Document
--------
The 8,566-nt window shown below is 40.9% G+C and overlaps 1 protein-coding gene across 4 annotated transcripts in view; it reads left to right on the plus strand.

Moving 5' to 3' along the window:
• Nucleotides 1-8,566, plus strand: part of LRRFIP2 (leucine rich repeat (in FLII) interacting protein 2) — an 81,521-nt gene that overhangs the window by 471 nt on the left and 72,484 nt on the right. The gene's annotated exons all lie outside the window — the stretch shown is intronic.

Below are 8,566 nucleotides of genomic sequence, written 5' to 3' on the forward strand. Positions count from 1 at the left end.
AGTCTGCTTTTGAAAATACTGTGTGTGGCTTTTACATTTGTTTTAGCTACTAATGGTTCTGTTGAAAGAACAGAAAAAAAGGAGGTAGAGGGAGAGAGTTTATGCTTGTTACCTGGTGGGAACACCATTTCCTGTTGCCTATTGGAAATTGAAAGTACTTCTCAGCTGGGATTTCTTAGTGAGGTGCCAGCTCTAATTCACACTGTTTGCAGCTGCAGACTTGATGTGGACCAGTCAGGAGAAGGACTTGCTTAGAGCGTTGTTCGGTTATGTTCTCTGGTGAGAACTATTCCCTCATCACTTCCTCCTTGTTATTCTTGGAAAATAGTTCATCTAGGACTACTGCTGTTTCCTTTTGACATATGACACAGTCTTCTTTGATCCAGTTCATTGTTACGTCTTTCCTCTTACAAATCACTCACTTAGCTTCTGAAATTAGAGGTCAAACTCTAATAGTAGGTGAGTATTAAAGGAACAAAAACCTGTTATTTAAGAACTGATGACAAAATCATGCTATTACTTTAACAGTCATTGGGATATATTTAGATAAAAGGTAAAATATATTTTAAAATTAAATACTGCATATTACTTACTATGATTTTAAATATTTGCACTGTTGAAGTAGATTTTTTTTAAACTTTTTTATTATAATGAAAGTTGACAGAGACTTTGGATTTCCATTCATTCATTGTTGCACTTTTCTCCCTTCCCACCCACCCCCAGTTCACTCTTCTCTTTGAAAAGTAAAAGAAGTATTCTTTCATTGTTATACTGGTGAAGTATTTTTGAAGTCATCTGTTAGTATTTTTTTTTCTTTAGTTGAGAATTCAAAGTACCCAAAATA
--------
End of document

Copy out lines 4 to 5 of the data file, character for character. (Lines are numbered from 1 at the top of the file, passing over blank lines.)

Below are 8,566 nucleotides of genomic sequence, written 5' to 3' on the forward strand. Positions count from 1 at the left end.
AGTCTGCTTTTGAAAATACTGTGTGTGGCTTTTACATTTGTTTTAGCTACTAATGGTTCTGTTGAAAGAACAGAAAAAAAGGAGGTAGAGGGAGAGAGTTTATGCTTGTTACCTGGTGGGAACACCATTTCCTGTTGCCTATTGGAAATTGAAAGTACTTCTCAGCTGGGATTTCTTAGTGAGGTGCCAGCTCTAATTCACACTGTTTGCAGCTGCAGACTTGATGTGGACCAGTCAGGAGAAGGACTTGCTTAGAGCGTTGTTCGGTTATGTTCTCTGGTGAGAACTATTCCCTCATCACTTCCTCCTTGTTATTCTTGGAAAATAGTTCATCTAGGACTACTGCTGTTTCCTTTTGACATATGACACAGTCTTCTTTGATCCAGTTCATTGTTACGTCTTTCCTCTTACAAATCACTCACTTAGCTTCTGAAATTAGAGGTCAAACTCTAATAGTAGGTGAGTATTAAAGGAACAAAAACCTGTTATTTAAGAACTGATGACAAAATCATGCTATTACTTTAACAGTCATTGGGATATATTTAGATAAAAGGTAAAATATATTTTAAAATTAAATACTGCATATTACTTACTATGATTTTAAATATTTGCACTGTTGAAGTAGATTTTTTTTAAACTTTTTTATTATAATGAAAGTTGACAGAGACTTTGGATTTCCATTCATTCATTGTTGCACTTTTCTCCCTTCCCACCCACCCCCAGTTCACTCTTCTCTTTGAAAAGTAAAAGAAGTATTCTTTCATTGTTATACTGGTGAAGTATTTTTGAAGTCATCTGTTAGTATTTTTTTTTCTTTAGTTGAGAATTCAAAGTACCCAAAATA